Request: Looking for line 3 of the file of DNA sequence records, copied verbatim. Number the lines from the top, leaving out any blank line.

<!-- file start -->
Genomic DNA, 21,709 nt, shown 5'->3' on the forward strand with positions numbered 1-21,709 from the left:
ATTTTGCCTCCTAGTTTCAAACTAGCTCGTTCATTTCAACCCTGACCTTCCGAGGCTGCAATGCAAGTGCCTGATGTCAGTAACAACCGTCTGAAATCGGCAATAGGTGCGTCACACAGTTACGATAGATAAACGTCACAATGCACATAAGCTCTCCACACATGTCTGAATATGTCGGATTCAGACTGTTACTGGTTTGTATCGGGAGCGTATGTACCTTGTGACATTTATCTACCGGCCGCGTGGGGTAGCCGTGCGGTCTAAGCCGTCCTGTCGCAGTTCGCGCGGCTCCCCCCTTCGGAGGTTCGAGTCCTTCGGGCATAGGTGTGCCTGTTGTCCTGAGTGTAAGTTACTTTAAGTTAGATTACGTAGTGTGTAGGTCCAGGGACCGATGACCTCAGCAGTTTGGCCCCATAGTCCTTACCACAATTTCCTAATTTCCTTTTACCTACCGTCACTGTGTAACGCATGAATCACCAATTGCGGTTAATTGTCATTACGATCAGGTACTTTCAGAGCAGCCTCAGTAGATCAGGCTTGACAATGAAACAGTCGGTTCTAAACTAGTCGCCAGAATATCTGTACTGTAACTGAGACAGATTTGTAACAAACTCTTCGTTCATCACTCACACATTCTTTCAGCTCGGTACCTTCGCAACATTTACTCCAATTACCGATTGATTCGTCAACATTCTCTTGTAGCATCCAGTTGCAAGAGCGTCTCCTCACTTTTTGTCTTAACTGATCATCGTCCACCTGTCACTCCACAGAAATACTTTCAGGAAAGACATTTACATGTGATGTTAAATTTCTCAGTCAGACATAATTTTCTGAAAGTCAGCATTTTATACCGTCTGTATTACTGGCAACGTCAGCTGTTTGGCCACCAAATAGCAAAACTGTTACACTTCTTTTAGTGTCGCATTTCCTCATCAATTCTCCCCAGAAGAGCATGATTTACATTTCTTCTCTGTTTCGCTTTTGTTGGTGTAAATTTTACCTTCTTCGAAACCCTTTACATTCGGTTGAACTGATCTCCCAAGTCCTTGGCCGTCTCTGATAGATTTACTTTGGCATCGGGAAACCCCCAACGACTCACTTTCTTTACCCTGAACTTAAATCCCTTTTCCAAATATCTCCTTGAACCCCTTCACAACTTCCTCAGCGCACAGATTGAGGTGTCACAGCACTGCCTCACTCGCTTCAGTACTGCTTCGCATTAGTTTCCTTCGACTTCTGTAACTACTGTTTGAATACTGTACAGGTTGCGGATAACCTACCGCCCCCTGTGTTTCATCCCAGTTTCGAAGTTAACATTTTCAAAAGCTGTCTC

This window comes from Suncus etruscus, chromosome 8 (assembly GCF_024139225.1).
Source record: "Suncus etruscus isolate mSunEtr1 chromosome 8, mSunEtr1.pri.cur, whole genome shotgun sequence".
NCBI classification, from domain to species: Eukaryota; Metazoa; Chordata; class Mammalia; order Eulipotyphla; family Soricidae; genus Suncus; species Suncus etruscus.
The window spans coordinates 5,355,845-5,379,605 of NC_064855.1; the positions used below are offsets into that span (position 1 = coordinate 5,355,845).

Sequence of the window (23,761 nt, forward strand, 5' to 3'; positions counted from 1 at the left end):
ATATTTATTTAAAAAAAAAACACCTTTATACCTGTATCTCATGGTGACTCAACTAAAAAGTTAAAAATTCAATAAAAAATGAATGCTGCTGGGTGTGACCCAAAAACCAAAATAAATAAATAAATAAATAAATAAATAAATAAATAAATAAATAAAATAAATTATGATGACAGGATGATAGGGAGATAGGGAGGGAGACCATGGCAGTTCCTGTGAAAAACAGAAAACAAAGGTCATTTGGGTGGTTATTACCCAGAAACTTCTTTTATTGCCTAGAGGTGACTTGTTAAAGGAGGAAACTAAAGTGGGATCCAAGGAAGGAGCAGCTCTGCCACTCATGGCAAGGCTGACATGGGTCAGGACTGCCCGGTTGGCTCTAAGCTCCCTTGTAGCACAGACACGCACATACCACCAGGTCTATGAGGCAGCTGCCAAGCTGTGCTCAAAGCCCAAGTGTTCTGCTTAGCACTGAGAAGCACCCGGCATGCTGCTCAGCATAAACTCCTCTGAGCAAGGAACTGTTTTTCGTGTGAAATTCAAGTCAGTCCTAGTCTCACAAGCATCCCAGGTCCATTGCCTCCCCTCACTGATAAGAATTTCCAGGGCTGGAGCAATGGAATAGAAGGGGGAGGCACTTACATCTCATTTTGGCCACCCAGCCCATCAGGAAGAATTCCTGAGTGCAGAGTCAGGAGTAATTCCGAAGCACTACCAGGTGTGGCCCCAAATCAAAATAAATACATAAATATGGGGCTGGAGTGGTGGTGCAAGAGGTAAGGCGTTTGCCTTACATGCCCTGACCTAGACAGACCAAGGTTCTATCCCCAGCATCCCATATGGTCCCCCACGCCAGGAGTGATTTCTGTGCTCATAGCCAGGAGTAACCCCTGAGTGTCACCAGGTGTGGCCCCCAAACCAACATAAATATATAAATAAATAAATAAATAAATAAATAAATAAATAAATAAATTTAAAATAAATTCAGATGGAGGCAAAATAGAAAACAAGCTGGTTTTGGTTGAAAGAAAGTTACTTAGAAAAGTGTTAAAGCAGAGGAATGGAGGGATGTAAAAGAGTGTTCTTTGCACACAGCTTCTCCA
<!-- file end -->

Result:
This window comes from Suncus etruscus, chromosome 8 (assembly GCF_024139225.1).